SCGT

Daily Archive : Saturday July 28, 2012

News

  •  

    Boy killed in Petite Lake boating accident

    A 10-year-old boy was killed late Saturday afternoon in a boating accident on Petite Lake near Lake Villa. The boy was riding on an inner tube being pulled by a motorboat, fell off and was hit by another motorboat.

  •  
    Associated Press/July 23, 2012 Republican presidential candidate, former Massachusetts Gov. Mitt Romney, hosts a small-business roundtable during a campaign stop at Endural LLC in Costa Mesa, Calif. Stubbornly close and deeply divisive, the presidential race throttles into its last 100 days as an enormous clash over economic vision, likely to come down to fall debates, final unemployment numbers and fierce efforts to mobilize voters.

    Undecided voters struggling as last 100 days start

    This weekend, the Obama campaign kicks off the last 100 days of campaigning with 4,600 small events around the country, including Olympics-watching parties, house parties and "Barbecues for Barack." The Romney campaign is taking a different approach. The candidate is in Israel this weekend as part of an overseas tour designed to enhance his image as an international statesman.

  •  
    Republican presidential candidate and former Massachusetts Gov. Mitt Romney and his wife Ann board his charter plane Saturday at London Stansted Airport as he travels to Israel.

    100 days: And flush with campaign cash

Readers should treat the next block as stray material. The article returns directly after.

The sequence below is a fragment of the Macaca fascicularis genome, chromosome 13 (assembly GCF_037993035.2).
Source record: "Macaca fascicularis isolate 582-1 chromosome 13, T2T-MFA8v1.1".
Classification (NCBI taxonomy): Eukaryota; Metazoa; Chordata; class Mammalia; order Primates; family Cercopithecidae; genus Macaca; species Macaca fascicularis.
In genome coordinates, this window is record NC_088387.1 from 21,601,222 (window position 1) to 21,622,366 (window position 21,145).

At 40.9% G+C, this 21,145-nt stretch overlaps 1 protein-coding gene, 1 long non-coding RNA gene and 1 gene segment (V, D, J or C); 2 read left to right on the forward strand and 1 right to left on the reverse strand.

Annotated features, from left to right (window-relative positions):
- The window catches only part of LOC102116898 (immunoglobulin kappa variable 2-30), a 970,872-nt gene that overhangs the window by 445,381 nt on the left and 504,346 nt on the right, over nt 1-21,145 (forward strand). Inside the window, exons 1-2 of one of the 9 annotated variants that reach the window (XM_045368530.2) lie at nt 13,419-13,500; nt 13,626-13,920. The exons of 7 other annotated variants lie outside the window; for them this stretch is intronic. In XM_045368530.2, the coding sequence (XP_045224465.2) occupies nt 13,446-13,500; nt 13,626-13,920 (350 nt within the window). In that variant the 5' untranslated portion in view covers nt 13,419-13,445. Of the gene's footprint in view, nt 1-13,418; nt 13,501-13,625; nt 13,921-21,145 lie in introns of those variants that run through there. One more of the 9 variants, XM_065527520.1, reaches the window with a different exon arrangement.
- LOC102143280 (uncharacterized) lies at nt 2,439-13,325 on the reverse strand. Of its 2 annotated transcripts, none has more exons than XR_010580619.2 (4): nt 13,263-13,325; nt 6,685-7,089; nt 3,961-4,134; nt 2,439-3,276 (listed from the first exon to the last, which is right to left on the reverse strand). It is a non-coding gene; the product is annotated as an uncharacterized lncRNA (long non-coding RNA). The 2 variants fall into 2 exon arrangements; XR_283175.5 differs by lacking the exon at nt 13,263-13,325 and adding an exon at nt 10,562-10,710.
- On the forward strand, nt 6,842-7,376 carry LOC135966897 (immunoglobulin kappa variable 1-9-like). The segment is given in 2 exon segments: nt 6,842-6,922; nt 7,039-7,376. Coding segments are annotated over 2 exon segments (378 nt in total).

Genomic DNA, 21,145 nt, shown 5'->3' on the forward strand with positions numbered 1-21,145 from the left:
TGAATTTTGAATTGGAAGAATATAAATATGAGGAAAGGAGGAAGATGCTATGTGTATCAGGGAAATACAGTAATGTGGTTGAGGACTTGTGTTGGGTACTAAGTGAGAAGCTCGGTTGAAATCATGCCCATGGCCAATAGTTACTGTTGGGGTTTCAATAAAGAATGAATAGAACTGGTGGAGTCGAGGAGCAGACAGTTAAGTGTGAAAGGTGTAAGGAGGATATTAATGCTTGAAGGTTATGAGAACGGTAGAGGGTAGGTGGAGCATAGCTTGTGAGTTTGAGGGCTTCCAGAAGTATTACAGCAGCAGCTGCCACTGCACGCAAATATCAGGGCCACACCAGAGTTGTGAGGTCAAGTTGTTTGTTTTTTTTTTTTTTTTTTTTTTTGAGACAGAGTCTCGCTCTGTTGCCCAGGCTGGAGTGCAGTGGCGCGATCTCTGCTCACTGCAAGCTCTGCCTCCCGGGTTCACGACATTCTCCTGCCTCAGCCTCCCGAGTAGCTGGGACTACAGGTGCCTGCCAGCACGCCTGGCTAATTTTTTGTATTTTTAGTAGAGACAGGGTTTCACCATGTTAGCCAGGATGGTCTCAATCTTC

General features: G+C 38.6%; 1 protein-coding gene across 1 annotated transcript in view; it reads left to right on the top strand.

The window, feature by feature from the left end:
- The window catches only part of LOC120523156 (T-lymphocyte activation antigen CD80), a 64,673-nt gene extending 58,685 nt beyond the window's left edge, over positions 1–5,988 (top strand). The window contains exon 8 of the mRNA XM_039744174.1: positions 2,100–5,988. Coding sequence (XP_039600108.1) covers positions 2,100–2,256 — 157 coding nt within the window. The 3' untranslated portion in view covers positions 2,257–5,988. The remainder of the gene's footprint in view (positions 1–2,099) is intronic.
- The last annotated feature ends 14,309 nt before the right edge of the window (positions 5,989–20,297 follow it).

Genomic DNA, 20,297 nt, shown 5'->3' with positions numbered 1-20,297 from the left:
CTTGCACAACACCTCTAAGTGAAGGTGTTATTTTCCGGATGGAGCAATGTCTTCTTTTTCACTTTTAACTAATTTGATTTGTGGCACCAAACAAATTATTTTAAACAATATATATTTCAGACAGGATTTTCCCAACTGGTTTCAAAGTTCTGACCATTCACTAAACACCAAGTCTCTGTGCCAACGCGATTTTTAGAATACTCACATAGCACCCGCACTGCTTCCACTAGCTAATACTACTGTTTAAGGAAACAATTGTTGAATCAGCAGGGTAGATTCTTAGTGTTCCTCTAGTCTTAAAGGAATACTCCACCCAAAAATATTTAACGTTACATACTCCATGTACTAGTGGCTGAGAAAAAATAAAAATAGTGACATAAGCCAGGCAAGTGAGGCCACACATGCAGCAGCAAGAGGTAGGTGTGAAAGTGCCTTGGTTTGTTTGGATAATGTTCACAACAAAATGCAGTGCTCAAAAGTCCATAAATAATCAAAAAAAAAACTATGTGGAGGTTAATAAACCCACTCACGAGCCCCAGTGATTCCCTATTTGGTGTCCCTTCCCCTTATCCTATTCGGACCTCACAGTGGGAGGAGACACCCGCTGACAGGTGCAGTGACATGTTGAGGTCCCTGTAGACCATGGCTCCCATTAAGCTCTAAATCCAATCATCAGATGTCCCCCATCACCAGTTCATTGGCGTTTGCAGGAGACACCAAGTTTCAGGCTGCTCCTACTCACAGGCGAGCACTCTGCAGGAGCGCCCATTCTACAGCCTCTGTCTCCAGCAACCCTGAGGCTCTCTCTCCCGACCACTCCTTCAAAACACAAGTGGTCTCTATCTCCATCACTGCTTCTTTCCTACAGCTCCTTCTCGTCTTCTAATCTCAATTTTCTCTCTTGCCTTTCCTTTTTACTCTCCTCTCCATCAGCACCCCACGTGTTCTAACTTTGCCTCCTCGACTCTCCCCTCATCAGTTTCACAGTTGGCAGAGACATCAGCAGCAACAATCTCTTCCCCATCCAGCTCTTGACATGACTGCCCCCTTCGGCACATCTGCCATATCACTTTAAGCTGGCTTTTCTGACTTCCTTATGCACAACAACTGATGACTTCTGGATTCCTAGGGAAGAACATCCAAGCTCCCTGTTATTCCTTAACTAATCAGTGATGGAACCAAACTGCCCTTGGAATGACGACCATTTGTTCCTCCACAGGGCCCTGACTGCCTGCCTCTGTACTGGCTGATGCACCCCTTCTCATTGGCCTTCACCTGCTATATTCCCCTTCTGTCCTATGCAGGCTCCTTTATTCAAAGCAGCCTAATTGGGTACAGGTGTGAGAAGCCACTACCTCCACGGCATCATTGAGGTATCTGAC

The deluge is funded not only by Obama and his Republican challenger, Mitt Romney, but by a motley and shadowy mix of outside groups, many of them backed by millionaires. The contest also marks the first time since the post-Watergate era in which neither candidate is taking advantage of public financing, which would have limited the amount of money the campaigns could spend.

  •  
    Associated Press/Oct. 21, 2008 Then-Democratic presidential candidate Sen. Barack Obama, an Illinois Democrat, speaks at a rally at Western Gateway Park in Des Moines, Iowa. The president’s re-election campaign is increasingly sounding like a nostalgia tour.

    100 Days: Eight questions for the home stretch

    1. Will this campaign be relentlessly negative to the end?

  •  
    Associated Press/March 5, 2012 President Barack Obama meets with Israeli Prime Minister Benjamin Netanyahu in the Oval Office of the White House in Washington.

    U.S. sees Israel as spy threat

    Despite inarguable ties between the U.S. and its closest ally in the Middle East and despite statements from U.S. politicians trumpeting the friendship, U.S. national security officials consider Israel to be, at times, a frustrating ally and a genuine counterintelligence threat.

  •  

    Park Ridge motorcyclist dies in collision
    The cause of death is still under investigation for a Park Ridge motorcyclist who died early Saturday morning after a crash on the Kennedy Expressway (I-90). William May, 41, was killed when his motorcycle hit a concrete wall at Foster Avenue, a Cook County Sheriff's Office spokeswoman said.

  •  
    Robert Ady

    Mt. Prospect resident pioneered the business of site selection

    Robert Ady, a pioneer in the site selection field and a beloved family man, died last week. He elevated the business of site selection into a profession while volunteering in his church and community.

  •  

    Researchers study secretions that let termites blow themselves up